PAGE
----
Home > Organisations, People > Everything I do is so much harder than anything you do (the hero expression)

Everything I do is so much harder than anything you do (the hero expression)

February 1st, 2012 Leave a comment Go to comments

After a while in a senior position, control freaks begin to deliberately adopt an aura around them that everything they do is really hard. This aura, as with many things control freaks do, is developed both by how they talk and their facial expressions.

On the facial side, they wear a pained expression at opportune moments to give the impression of a being in the midst of a serious battle. Never enough to suggest they are actually losing but always enough to suggest that loss is a real possibility and they are taking a genuine risk. The implication of this expression, and the impact they are aiming for, is that they are mightily brave and a hero for taking this on. The reaction they are after is one of awe at their bravery, sympathy for their struggle and rejoicing at their victory. In short, an epic.

After a while they get so used to adopting this expression that they do it even for mundane things like making the coffee. For special occasions they feign an affliction such as a bad leg and then show just how determined they are by pushing through.

It’s from this overuse of the hero expression that we get ridiculous reactions from underlings like congratulating the CF for climbing the stairs or thanking them profusely for doing something trivial that everyone manages to do ten times a day without comment, like making the coffee. That’s partly because they’ve conditioned people to think that everything they do is heroic and partly because people are so grateful they’ve taken the time off from being heroic to be generous and make the coffee. A win win situation really!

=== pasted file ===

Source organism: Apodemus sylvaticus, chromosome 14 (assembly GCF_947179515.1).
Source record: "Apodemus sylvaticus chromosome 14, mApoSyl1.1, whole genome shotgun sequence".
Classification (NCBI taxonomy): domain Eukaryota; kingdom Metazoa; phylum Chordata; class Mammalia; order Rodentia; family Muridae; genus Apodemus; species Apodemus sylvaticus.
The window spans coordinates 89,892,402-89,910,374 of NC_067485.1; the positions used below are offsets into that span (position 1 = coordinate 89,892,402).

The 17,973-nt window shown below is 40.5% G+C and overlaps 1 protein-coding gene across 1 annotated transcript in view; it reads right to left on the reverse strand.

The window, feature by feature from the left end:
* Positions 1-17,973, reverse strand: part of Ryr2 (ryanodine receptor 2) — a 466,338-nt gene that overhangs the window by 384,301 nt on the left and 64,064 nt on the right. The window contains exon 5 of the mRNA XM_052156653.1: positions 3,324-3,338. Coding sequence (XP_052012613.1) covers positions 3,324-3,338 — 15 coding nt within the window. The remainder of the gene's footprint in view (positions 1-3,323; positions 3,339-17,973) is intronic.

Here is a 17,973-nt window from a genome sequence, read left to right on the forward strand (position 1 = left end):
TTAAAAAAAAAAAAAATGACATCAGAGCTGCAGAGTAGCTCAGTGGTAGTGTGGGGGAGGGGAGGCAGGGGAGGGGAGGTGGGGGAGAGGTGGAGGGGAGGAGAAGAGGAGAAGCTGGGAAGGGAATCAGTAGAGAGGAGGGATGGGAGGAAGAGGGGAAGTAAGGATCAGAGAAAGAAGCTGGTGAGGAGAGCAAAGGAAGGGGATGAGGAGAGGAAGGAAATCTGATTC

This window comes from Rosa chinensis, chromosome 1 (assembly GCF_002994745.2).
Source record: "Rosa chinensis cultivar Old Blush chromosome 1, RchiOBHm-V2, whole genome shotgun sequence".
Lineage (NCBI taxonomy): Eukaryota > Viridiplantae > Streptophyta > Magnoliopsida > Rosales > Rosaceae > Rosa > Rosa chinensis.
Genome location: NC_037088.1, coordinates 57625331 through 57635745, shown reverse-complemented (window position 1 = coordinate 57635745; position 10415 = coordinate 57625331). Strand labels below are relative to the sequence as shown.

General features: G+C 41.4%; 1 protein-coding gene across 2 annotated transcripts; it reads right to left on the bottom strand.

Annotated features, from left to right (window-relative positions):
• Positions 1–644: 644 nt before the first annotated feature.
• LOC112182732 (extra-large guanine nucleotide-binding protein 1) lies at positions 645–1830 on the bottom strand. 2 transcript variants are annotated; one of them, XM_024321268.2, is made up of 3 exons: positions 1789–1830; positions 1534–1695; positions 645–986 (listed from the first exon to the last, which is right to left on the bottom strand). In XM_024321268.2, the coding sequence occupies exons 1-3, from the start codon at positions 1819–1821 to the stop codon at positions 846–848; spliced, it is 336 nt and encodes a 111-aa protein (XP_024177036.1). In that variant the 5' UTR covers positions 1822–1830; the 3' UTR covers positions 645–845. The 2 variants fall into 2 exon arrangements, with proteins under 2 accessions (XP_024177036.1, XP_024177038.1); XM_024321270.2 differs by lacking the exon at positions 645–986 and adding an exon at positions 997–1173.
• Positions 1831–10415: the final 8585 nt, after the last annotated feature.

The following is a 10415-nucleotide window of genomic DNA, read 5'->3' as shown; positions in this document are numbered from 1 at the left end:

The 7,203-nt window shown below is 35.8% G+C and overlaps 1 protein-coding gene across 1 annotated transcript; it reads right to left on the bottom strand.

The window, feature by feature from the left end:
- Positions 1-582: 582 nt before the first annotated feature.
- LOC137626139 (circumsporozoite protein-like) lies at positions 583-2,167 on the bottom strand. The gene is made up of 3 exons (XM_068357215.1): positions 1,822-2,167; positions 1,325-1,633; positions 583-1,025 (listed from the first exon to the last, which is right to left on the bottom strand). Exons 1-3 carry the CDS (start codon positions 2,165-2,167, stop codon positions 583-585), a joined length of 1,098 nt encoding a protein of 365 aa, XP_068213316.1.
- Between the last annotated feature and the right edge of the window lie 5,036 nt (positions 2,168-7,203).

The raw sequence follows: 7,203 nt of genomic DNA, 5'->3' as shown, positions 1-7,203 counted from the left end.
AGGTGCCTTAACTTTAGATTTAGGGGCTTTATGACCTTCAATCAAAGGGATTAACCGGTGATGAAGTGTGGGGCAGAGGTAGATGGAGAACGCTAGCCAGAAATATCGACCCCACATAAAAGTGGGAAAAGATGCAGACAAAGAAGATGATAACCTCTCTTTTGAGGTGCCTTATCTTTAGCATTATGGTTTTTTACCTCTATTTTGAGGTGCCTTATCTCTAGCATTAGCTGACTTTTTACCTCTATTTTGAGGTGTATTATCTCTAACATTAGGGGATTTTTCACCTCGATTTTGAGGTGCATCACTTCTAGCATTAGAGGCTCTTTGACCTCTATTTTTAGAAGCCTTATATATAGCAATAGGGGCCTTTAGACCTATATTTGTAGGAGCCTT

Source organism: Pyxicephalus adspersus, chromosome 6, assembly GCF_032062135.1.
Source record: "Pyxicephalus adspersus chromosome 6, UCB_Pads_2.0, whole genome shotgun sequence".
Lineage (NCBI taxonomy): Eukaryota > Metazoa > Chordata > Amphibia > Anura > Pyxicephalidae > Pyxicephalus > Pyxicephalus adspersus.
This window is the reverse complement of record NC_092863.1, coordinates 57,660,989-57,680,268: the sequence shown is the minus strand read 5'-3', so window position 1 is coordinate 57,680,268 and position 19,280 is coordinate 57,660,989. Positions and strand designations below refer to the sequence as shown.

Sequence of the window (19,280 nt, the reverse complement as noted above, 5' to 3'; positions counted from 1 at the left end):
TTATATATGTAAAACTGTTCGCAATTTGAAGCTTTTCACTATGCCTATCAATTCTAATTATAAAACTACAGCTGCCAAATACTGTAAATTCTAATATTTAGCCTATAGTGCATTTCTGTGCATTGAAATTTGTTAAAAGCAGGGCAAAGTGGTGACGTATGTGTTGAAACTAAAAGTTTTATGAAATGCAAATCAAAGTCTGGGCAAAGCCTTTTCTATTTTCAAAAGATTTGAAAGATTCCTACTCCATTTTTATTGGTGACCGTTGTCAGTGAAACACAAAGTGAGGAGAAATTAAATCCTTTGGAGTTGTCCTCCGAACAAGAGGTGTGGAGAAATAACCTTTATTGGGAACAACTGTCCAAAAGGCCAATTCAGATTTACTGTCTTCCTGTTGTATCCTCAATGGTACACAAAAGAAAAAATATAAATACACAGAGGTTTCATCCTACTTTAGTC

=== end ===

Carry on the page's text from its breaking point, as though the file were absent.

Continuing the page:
The first mistake you can make in this scenario is trying to understand just what it is that is so hard in what the CF is doing. There is simply no way they are going to tell you and you can majorly irritate them just by asking, especially if you miss the “keep out of my business” clues and keep up the questions.

The expected behaviour of sycophants in this scenario is to talk about the struggle but never the subject of the struggle. Worship the hero not the deed. Until it’s finished of course, which is when the deed is all that we talk about because that is now part of the mythology of the hero. And because when it’s finished, nobody can easily assess just how hard it was to do as the evidence is quickly lost, so it’s now safe to talk about.

The second mistake that you can make, and a serious one at that is offer to help with the task at hand. This implies firstly that you might understand what it is the CF is working on, which is obviously impossible, and secondly that you might actually be able to do it, which is frankly insulting. The only worse thing you could do is offer to help in front of others. That will earn you lifelong hostility.

Offering to help with something else is alway good at this time. The best way to do it is to offer to take on something trivial the CF has on their plate but make it sound like you will struggle to do it, adding to the ego boost.

And whatever you do, when you see the finished product don’t say out loud “Well what was so hard about that?”.

Categories: Organisations, People
  1. No comments yet.
  1. No trackbacks yet.

8 − six =